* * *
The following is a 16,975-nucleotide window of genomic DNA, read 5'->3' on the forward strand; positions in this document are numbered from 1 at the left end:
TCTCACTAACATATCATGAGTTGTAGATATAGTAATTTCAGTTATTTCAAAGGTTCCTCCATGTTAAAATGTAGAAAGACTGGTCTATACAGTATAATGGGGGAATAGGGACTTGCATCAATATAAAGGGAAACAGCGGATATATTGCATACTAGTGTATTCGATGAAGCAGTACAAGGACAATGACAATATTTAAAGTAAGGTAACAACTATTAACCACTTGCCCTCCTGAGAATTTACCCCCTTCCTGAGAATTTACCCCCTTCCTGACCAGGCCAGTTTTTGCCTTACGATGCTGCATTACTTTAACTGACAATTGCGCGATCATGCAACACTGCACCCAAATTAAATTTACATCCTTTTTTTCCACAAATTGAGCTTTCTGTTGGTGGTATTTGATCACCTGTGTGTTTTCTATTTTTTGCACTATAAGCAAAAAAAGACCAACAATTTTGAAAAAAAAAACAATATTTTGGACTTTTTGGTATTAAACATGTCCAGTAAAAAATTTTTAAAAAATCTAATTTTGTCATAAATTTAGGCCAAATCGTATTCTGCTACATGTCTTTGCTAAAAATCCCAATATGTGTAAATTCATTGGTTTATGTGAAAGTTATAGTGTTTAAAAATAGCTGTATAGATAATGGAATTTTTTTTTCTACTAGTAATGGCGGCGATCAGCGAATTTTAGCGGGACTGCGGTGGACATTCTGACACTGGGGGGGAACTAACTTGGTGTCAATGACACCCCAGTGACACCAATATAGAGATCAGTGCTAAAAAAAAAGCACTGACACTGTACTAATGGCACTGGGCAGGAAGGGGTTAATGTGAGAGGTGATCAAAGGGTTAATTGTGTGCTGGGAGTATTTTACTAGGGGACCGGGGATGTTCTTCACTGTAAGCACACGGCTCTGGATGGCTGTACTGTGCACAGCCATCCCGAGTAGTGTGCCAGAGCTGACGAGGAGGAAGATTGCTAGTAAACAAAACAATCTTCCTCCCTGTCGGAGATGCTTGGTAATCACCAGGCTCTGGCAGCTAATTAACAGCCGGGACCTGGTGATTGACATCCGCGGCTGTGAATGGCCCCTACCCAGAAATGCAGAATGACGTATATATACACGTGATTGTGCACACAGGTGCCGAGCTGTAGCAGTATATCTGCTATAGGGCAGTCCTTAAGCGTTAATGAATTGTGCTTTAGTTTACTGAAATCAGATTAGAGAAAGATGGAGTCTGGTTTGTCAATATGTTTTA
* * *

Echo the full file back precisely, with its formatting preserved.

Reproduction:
The following is a 16,975-nucleotide window of genomic DNA, read 5'->3' on the forward strand; positions in this document are numbered from 1 at the left end:
TCTCACTAACATATCATGAGTTGTAGATATAGTAATTTCAGTTATTTCAAAGGTTCCTCCATGTTAAAATGTAGAAAGACTGGTCTATACAGTATAATGGGGGAATAGGGACTTGCATCAATATAAAGGGAAACAGCGGATATATTGCATACTAGTGTATTCGATGAAGCAGTACAAGGACAATGACAATATTTAAAGTAAGGTAACAACTATTAACCACTTGCCCTCCTGAGAATTTACCCCCTTCCTGAGAATTTACCCCCTTCCTGACCAGGCCAGTTTTTGCCTTACGATGCTGCATTACTTTAACTGACAATTGCGCGATCATGCAACACTGCACCCAAATTAAATTTACATCCTTTTTTTCCACAAATTGAGCTTTCTGTTGGTGGTATTTGATCACCTGTGTGTTTTCTATTTTTTGCACTATAAGCAAAAAAAGACCAACAATTTTGAAAAAAAAAACAATATTTTGGACTTTTTGGTATTAAACATGTCCAGTAAAAAATTTTTAAAAAATCTAATTTTGTCATAAATTTAGGCCAAATCGTATTCTGCTACATGTCTTTGCTAAAAATCCCAATATGTGTAAATTCATTGGTTTATGTGAAAGTTATAGTGTTTAAAAATAGCTGTATAGATAATGGAATTTTTTTTTCTACTAGTAATGGCGGCGATCAGCGAATTTTAGCGGGACTGCGGTGGACATTCTGACACTGGGGGGGAACTAACTTGGTGTCAATGACACCCCAGTGACACCAATATAGAGATCAGTGCTAAAAAAAAAGCACTGACACTGTACTAATGGCACTGGGCAGGAAGGGGTTAATGTGAGAGGTGATCAAAGGGTTAATTGTGTGCTGGGAGTATTTTACTAGGGGACCGGGGATGTTCTTCACTGTAAGCACACGGCTCTGGATGGCTGTACTGTGCACAGCCATCCCGAGTAGTGTGCCAGAGCTGACGAGGAGGAAGATTGCTAGTAAACAAAACAATCTTCCTCCCTGTCGGAGATGCTTGGTAATCACCAGGCTCTGGCAGCTAATTAACAGCCGGGACCTGGTGATTGACATCCGCGGCTGTGAATGGCCCCTACCCAGAAATGCAGAATGACGTATATATACACGTGATTGTGCACACAGGTGCCGAGCTGTAGCAGTATATCTGCTATAGGGCAGTCCTTAAGCGTTAATGAATTGTGCTTTAGTTTACTGAAATCAGATTAGAGAAAGATGGAGTCTGGTTTGTCAATATGTTTTA